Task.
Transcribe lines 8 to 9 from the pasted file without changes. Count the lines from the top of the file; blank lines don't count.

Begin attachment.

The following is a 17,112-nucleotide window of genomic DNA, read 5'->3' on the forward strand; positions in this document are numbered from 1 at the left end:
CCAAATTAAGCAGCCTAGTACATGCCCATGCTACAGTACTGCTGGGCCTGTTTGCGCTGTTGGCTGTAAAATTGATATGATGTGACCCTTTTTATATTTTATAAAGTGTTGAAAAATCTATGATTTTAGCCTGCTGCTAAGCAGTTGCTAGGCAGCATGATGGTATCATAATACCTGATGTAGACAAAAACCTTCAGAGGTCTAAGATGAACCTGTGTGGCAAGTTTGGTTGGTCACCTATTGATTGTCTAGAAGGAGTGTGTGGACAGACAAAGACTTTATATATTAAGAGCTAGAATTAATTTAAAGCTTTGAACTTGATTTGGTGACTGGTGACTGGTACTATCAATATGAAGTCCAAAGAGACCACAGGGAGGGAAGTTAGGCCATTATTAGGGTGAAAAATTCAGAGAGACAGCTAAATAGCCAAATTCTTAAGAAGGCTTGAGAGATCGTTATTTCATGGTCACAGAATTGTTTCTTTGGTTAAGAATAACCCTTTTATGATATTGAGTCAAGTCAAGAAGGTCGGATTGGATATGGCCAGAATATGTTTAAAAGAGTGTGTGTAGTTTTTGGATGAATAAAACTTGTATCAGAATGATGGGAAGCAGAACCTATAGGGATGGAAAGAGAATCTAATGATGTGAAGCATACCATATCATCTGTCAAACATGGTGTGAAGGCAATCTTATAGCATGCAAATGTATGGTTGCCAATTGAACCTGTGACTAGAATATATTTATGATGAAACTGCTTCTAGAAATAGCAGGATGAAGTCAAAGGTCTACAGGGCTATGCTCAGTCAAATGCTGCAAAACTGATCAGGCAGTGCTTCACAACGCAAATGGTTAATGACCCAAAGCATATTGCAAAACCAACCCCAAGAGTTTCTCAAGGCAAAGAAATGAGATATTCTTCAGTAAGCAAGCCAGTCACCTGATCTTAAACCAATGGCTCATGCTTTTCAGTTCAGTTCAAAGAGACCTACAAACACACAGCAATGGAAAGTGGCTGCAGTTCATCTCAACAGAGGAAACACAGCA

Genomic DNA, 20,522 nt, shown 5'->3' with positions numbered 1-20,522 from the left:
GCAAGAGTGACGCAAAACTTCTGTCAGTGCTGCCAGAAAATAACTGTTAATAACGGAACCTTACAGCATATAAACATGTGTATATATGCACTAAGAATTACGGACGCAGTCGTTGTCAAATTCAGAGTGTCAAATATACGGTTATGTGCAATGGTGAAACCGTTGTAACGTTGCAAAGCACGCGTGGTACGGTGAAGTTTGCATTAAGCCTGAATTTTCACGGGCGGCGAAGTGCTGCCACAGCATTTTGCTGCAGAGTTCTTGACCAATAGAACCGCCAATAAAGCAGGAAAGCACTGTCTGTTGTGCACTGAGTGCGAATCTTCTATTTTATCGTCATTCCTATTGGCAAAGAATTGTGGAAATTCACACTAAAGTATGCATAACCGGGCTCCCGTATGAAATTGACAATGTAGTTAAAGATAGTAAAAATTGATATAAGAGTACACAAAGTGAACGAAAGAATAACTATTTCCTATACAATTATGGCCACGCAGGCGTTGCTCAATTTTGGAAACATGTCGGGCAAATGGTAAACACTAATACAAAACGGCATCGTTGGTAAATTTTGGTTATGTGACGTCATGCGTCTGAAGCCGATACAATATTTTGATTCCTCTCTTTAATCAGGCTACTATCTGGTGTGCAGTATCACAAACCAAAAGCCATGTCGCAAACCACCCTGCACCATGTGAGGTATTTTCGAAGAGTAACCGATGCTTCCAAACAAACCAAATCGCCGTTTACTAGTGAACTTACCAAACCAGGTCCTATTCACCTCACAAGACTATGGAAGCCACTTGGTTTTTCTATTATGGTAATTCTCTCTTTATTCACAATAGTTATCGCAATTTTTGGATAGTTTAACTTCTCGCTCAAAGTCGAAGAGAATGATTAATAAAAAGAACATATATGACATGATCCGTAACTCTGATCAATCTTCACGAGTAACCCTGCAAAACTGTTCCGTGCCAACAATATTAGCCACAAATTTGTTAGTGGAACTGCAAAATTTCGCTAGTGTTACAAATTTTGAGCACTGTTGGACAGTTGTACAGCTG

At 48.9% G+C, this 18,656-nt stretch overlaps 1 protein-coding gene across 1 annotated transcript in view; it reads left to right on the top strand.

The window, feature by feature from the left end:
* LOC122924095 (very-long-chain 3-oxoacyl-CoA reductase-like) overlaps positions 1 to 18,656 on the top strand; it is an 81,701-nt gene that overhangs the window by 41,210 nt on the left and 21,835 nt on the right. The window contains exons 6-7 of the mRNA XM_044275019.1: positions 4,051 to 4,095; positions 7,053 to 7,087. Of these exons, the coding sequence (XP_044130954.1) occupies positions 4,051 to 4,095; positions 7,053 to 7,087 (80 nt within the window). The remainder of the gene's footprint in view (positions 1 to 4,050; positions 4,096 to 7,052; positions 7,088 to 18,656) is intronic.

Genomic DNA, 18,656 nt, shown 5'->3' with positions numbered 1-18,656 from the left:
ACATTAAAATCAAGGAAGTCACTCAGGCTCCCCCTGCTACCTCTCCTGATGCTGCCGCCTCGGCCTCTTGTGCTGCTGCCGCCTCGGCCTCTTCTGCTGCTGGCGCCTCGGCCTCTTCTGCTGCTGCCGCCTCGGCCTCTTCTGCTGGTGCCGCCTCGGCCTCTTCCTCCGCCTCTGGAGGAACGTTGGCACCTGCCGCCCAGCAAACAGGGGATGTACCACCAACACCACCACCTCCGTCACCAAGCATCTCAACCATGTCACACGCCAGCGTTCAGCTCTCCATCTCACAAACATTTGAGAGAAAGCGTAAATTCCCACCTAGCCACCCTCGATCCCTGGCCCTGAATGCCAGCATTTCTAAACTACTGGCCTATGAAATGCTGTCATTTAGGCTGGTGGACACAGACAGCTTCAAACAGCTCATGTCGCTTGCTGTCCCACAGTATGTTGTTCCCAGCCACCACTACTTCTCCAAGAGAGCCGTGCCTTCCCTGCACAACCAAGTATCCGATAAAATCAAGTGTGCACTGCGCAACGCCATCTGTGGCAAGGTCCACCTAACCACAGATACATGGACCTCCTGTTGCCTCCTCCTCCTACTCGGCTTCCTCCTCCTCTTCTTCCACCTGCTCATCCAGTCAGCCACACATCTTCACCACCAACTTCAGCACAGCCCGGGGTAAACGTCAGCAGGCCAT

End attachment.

Genomic DNA, 18,656 nt, shown 5'->3' with positions numbered 1-18,656 from the left:
ACATTAAAATCAAGGAAGTCACTCAGGCTCCCCCTGCTACCTCTCCTGATGCTGCCGCCTCGGCCTCTTGTGCTGCTGCCGCCTCGGCCTCTTCTGCTGCTGGCGCCTCGGCCTCTTCTGCTGCTGCCGCCTCGGCCTCTTCTGCTGGTGCCGCCTCGGCCTCTTCCTCCGCCTCTGGAGGAACGTTGGCACCTGCCGCCCAGCAAACAGGGGATGTACCACCAACACCACCACCTCCGTCACCAAGCATCTCAACCATGTCACACGCCAGCGTTCAGCTCTCCATCTCACAAACATTTGAGAGAAAGCGTAAATTCCCACCTAGCCACCCTCGATCCCTGGCCCTGAATGCCAGCATTTCTAAACTACTGGCCTATGAAATGCTGTCATTTAGGCTGGTGGACACAGACAGCTTCAAACAGCTCATGTCGCTTGCTGTCCCACAGTATGTTGTTCCCAGCCACCACTACTTCTCCAAGAGAGCCGTGCCTTCCCTGCACAACCAAGTATCCGATAAAATCAAGTGTGCACTGCGCAACGCCATCTGTGGCAAGGTCCACCTAACCACAGATACATGGACCTCCTGTTGCCTCCTCCTCCTACTCGGCTTCCTCCTCCTCTTCTTCCACCTGCTCATCCAGTCAGCCACACATCTTCACCACCAACTTCAGCACAGCCCGGGGTAAACGTCAGCAGGCCAT